In the two weeks leading up to the trip, before I could actually start packing, I started brainstorming things we might need to take with us. It helped me plan how we were going to manage the kids and the things I would need to take to make sure the trip was successful. It was much easier to do this in the morning over a cup of coffee while my brain was fresh instead of while I was rushing around the house in a panic looking for Alvy’s other shoe.

Know your destination. Get on the internet, call the hotel, ask friends. Find out as much as you can about your destination. Does your hotel room have a pullout? Rollaway? Crib? Refrigerator? Continental breakfast? Coffee in the room? Restaurant in the lobby? Find out as much as you can so you can prepare for your stay. An informed parent is a prepared parent!

Room Features

Choose fewer bags! It’s much easier to juggle one larger bag than three smaller bags. Even for easy weekend road trips I take my rolling suitcase and pack the kids stuff in with mine. To keep everything separated I use packing cubes. The ones I got are from REI but you can find similar ones at Target.



If you don’t want to buy packing cubes go get some mesh bags used for washing sweaters. I got some for $2 each at the grocery store. They’re also great for putting dirty laundry in your luggage.

Keep necessities close at hand. When we fly, I use my backpack as our diaper bag and put the Sugar Snap Files in to keep everything organized. They keep stuff from falling to the bottom of the backpack and getting lost, which happened a lot prior to using them. When I need to change Alvy’s diaper, all I have to do is grab the “Dipes + Wipes” file and I don’t have to lug my whole big backpack to the bathroom. The more I use them, the more I love these silly files.


To keep messes at bay, I take a few baby wipes out of the package prior to leaving the house and put it in a zip top bag so I can put them in an outside pocket of my bag or in the seat back pocket on the plane. They’ve come in very handy when I’ve had to break out the emergency bag of mini Oreos to make it through the last 15 minutes of a flight – Momma needs supplies ready to clean up the aftermath, lest the plane window get smeared with Oreo hands!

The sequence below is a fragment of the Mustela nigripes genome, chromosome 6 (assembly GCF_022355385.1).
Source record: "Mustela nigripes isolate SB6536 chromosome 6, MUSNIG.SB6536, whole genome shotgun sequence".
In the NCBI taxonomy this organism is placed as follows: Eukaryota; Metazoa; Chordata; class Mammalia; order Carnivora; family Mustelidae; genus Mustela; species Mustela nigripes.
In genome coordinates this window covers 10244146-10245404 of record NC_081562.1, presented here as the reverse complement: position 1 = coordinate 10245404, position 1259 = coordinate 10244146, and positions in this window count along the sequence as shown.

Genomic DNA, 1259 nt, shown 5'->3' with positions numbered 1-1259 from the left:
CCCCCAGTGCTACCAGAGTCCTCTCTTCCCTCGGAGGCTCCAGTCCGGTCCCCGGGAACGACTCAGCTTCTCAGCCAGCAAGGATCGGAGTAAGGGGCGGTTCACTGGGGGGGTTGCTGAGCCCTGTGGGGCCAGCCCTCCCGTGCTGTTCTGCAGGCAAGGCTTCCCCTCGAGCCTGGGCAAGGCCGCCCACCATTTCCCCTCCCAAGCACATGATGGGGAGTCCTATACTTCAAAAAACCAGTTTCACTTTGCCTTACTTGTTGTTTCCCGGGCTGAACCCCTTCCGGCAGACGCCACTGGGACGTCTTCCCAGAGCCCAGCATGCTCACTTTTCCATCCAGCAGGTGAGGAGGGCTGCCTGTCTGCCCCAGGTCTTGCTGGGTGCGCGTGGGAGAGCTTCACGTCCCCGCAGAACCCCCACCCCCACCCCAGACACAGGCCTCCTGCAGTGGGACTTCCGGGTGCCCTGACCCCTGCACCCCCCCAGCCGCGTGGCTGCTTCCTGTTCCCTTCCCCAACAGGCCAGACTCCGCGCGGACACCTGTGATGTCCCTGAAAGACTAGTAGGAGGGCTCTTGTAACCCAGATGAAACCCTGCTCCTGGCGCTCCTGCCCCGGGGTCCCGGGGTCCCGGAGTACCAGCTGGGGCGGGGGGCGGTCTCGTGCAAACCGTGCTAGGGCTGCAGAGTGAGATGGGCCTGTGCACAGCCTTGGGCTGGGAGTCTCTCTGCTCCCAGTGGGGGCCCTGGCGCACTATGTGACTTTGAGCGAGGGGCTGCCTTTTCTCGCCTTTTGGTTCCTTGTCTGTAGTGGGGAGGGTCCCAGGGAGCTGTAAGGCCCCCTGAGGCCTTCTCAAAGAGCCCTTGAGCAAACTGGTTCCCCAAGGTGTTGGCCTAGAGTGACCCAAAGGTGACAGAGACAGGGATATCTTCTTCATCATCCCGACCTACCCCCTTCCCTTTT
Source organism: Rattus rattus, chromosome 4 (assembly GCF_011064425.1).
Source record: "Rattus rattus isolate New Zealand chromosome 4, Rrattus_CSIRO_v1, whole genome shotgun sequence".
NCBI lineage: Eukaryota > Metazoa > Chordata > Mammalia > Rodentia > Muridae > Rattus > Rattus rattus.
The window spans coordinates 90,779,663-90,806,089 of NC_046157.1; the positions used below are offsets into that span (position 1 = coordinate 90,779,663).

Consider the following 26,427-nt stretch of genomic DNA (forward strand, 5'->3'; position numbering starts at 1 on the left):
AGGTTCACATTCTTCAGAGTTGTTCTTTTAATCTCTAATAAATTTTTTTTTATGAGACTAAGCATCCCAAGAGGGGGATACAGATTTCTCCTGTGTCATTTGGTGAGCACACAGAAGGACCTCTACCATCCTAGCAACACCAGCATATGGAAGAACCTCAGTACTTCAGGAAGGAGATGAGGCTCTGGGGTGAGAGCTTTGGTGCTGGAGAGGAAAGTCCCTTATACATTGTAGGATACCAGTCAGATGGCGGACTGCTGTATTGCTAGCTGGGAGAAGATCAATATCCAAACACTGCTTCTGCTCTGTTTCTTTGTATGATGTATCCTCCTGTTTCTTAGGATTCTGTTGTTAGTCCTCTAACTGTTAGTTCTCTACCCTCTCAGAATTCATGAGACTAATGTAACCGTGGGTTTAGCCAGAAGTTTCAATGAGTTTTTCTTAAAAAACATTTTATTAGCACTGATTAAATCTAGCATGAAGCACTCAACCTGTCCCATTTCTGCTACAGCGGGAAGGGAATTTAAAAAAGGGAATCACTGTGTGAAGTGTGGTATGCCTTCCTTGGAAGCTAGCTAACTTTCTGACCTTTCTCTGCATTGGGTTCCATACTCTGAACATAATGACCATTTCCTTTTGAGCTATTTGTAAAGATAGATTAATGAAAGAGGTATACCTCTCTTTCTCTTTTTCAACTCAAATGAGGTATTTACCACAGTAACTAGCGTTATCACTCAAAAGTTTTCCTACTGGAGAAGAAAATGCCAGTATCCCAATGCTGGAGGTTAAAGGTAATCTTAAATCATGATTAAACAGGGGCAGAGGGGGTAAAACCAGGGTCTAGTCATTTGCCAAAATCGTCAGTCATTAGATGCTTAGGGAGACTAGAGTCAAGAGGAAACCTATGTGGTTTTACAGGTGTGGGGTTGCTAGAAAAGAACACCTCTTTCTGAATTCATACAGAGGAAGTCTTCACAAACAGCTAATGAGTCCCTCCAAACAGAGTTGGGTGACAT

For road trips I always keep napkins in a zip top baggie in the glove box, along with bendy straws stored in a toothbrush holder.

Pack food! Hungry kids are cranky kids! Snacks, stuff for sandwiches, cereal, etc. anything you can eat in a hotel room will save you money. Though eating out with kids is possible and sometimes enjoyable – no one wants to go through that kind of stress three times a day.

If you are flying and can’t take food with you try to visit a grocery store when you reach your destination so you can stock up.


Utilize the car seat! If your kid is over two and has their own seat take your car seat on the plane. Not only is it safer but they’re used to sitting in it for long periods of time and it’ll keep your two year old from wanting to climb on you for four hours. If you’re flying with a lap child, before you board the plane ask the airline staff if the flight is full. If it’s not, they’re likely to let you take your car seat on board with you and relocate the passenger beside you so you can strap your child in an empty seat.

Take toys! Bigger toys are better for car travel and are easier to find in a messy hotel room. Small toys are better for plane travel.


If you’re traveling by plane with more than one child remember that you may be split up. Each child needs their own bag of entertainment. When we fly each of our kids take their own backpacks which which are full of age appropriate toys for the flight.


Protect their sleep! Take books they are familiar to them, any loveys they’re used to sleeping with and stick as closely to their sleep routine and schedule as you can manage. A well rested kid is a happy kid! Does your kid take afternoon naps? Plan your day around the nap – have fun in the morning and retreat to the hotel room for an family siesta then head back out in the evening.

A word on hotel cribs…they can be questionable or they can be awesome. There’s really no way to know until you get there. If your child is particular about their sleeping environment and you’re not flying I’d advise you to take your own crib if you can.

Manage your expectations! As with anything related to children they are unpredictable. Realize that you can’t take them to a nice dinner or on roller coasters. Don’t plan on doing something that you can’t do as a family. Know that maybe you won’t be able to go on that 10 mile hike through the rainforest and opt for the 45 minute tour instead.


With a little careful planning and organization, traveling with kids isn’t just possible it’s enjoyable! There will be rough patches and it won’t be easy but it will be worth it in the memories you make! Go pack your bags and get ready for an adventure!

What are your favorite tips for traveling with kids? Do you have any favorite travel hacks?